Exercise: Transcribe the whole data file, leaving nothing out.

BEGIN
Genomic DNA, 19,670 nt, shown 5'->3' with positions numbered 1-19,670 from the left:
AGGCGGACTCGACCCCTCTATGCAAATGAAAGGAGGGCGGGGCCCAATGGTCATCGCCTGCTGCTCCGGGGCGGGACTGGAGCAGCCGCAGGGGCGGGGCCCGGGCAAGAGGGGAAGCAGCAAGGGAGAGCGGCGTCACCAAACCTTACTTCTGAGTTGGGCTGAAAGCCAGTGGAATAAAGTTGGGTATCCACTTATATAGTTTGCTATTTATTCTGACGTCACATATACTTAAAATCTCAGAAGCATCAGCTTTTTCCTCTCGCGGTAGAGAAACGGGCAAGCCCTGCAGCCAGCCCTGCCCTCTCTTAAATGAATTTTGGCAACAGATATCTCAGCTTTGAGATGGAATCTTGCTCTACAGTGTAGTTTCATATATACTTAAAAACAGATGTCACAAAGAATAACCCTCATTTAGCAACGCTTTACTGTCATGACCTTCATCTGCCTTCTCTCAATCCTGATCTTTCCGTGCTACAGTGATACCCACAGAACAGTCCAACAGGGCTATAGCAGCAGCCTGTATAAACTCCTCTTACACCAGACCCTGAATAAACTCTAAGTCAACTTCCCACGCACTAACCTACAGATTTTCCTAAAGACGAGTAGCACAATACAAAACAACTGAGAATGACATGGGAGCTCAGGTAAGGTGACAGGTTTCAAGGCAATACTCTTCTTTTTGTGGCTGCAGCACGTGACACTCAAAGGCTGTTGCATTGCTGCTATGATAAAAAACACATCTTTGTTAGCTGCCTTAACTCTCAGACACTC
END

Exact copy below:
Genomic DNA, 19,670 nt, shown 5'->3' with positions numbered 1-19,670 from the left:
AGGCGGACTCGACCCCTCTATGCAAATGAAAGGAGGGCGGGGCCCAATGGTCATCGCCTGCTGCTCCGGGGCGGGACTGGAGCAGCCGCAGGGGCGGGGCCCGGGCAAGAGGGGAAGCAGCAAGGGAGAGCGGCGTCACCAAACCTTACTTCTGAGTTGGGCTGAAAGCCAGTGGAATAAAGTTGGGTATCCACTTATATAGTTTGCTATTTATTCTGACGTCACATATACTTAAAATCTCAGAAGCATCAGCTTTTTCCTCTCGCGGTAGAGAAACGGGCAAGCCCTGCAGCCAGCCCTGCCCTCTCTTAAATGAATTTTGGCAACAGATATCTCAGCTTTGAGATGGAATCTTGCTCTACAGTGTAGTTTCATATATACTTAAAAACAGATGTCACAAAGAATAACCCTCATTTAGCAACGCTTTACTGTCATGACCTTCATCTGCCTTCTCTCAATCCTGATCTTTCCGTGCTACAGTGATACCCACAGAACAGTCCAACAGGGCTATAGCAGCAGCCTGTATAAACTCCTCTTACACCAGACCCTGAATAAACTCTAAGTCAACTTCCCACGCACTAACCTACAGATTTTCCTAAAGACGAGTAGCACAATACAAAACAACTGAGAATGACATGGGAGCTCAGGTAAGGTGACAGGTTTCAAGGCAATACTCTTCTTTTTGTGGCTGCAGCACGTGACACTCAAAGGCTGTTGCATTGCTGCTATGATAAAAAACACATCTTTGTTAGCTGCCTTAACTCTCAGACACTC